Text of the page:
Yet another hiking triumph! This time we successfully ascended Ingleborough, one of the Yorkshire Three Peaks, and returned, all before teatime. This was one hell of an exertion, and at 6.25 miles hiked and 1736 feet climbed it was about as taxing as a hike can get for under-10s to do without at least one of them suffering a complete meltdown. iOS health kindly informed me that it was the equivalent if climbing 112 flights of stairs (where each flight is classed as climbing a floor).

This was every bit as challenging as I remember it when I completed the Three Peaks as a teenager, with Ingleborough being the final climb and therefore gut-wrenchingly difficult, and I will forever associate it with extreme fatigue and throbbing pain in my feet! Of course, that pain is really not pain at all, it’s the glow of achievement. I will stress, however, if you experience real pain during exercise then stop immediately and seek medical attention.

Map and Data

  • 6.24 miles
  • 3:6:9 hours
  • 29.49 minute miles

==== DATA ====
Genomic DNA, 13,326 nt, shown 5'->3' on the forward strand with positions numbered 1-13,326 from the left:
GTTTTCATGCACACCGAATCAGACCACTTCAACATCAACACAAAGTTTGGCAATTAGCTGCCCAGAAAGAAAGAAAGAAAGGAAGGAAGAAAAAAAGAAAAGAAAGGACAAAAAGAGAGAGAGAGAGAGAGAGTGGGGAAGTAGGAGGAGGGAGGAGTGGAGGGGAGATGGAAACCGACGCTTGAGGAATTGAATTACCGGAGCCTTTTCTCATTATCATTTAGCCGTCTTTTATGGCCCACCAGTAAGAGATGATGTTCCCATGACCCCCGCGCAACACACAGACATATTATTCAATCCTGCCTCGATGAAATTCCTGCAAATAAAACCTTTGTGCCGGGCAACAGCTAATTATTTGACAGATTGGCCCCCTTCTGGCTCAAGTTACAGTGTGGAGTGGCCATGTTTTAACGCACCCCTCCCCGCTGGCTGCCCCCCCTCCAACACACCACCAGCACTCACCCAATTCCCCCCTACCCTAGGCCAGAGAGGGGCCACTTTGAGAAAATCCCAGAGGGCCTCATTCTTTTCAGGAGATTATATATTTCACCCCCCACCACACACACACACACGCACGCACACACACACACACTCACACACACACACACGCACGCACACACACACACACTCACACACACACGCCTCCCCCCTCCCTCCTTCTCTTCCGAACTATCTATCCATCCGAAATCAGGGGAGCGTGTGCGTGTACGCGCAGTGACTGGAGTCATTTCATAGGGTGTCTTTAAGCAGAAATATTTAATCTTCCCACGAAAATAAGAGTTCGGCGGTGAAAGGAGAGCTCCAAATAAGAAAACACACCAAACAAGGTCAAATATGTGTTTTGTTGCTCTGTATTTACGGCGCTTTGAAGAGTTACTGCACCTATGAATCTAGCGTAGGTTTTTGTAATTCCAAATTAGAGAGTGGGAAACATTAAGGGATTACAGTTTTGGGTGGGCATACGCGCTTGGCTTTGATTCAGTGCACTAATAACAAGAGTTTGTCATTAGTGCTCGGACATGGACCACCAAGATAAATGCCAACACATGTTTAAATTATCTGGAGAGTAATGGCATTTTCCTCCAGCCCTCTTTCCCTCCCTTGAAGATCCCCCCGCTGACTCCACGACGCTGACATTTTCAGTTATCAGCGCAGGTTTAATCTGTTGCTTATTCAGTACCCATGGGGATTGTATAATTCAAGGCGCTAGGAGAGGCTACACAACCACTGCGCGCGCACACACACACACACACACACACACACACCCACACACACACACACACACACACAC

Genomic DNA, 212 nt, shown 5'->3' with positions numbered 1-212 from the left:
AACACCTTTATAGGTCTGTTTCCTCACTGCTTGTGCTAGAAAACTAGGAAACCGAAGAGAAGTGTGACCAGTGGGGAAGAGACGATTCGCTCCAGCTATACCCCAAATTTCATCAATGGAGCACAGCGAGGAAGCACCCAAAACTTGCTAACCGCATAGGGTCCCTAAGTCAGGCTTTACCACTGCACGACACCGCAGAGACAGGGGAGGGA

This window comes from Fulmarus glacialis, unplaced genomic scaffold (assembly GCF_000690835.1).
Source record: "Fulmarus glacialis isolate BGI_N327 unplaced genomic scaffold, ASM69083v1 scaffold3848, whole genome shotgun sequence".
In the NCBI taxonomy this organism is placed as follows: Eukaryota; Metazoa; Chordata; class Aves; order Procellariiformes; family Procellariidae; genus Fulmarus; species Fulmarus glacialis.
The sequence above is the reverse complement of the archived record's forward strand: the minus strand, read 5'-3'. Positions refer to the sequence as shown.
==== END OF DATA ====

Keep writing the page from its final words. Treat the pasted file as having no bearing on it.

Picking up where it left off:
• 1265 calories burned
  • 1736 feet climbed

Hawdraw Force: Conquered!

Today we went for a short, flat and relatively easy hike which covered what I believe is the largest overground waterfall in England, possibly the UK, Hawdraw Force. This was a beautiful sight, I must say, although I was disgusted to be asked to pay £10 just for the privilege of looking at it. That is one element of being British/English I loathe the most; we are mean. In my experience the UK is one of the meanest countries on Earth. Everywhere I go there I find some little pipsqueak in the way, sticking his hand out, wanting his cut. That being said, this was a good day and I enjoyed it. My only complaint about this route is that it is very stop-startish. There are no long stretches where the kids and hounds can run, however, it was worth it to see the waterfall.

Map, Data and Photos

  • 4.26 miles
  • 01:19:46 hours
  • 18.43 minute miles
  • 542 calories burned
  • 433 feet climbed

 

A robin that decided to join us during our picnic.

Pub rules.

Hawdraw Force.

Pen-y-Ghent: Conquered!

Today I, my family and my two little hounds conquered the imposing Pen-y-Ghent, a fell and hill climb in the Yorkshire Dales that I climbed several times as a wee nipper, including once as a part of completing the Three Peaks, which is a 26 mile hike consisting of climbs over steep Pen-y-Ghent, horribly unpredictable (in weather terms) Whernside and long, flat-topped Ingleborough.